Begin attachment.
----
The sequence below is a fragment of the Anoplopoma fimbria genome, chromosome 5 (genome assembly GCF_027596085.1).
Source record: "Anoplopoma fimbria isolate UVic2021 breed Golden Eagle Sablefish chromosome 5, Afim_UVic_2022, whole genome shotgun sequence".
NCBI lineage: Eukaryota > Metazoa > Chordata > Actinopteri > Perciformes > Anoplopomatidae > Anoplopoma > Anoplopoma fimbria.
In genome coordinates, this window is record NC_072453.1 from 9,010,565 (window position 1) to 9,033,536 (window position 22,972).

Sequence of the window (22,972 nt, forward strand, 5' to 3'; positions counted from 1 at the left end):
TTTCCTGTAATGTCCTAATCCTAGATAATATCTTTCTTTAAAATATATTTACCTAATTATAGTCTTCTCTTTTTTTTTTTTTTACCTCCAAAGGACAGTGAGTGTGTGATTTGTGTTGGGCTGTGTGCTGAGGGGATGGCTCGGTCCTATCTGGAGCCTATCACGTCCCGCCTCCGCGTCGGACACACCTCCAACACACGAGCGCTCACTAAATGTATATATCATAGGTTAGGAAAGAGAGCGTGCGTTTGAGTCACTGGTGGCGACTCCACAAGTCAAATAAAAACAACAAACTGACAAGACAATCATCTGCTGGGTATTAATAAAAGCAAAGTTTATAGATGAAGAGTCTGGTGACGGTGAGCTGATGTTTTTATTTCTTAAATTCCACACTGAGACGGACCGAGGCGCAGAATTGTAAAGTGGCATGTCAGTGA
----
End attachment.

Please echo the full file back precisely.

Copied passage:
The sequence below is a fragment of the Anoplopoma fimbria genome, chromosome 5 (genome assembly GCF_027596085.1).
Source record: "Anoplopoma fimbria isolate UVic2021 breed Golden Eagle Sablefish chromosome 5, Afim_UVic_2022, whole genome shotgun sequence".
NCBI lineage: Eukaryota > Metazoa > Chordata > Actinopteri > Perciformes > Anoplopomatidae > Anoplopoma > Anoplopoma fimbria.
In genome coordinates, this window is record NC_072453.1 from 9,010,565 (window position 1) to 9,033,536 (window position 22,972).

Sequence of the window (22,972 nt, forward strand, 5' to 3'; positions counted from 1 at the left end):
TTTCCTGTAATGTCCTAATCCTAGATAATATCTTTCTTTAAAATATATTTACCTAATTATAGTCTTCTCTTTTTTTTTTTTTTACCTCCAAAGGACAGTGAGTGTGTGATTTGTGTTGGGCTGTGTGCTGAGGGGATGGCTCGGTCCTATCTGGAGCCTATCACGTCCCGCCTCCGCGTCGGACACACCTCCAACACACGAGCGCTCACTAAATGTATATATCATAGGTTAGGAAAGAGAGCGTGCGTTTGAGTCACTGGTGGCGACTCCACAAGTCAAATAAAAACAACAAACTGACAAGACAATCATCTGCTGGGTATTAATAAAAGCAAAGTTTATAGATGAAGAGTCTGGTGACGGTGAGCTGATGTTTTTATTTCTTAAATTCCACACTGAGACGGACCGAGGCGCAGAATTGTAAAGTGGCATGTCAGTGA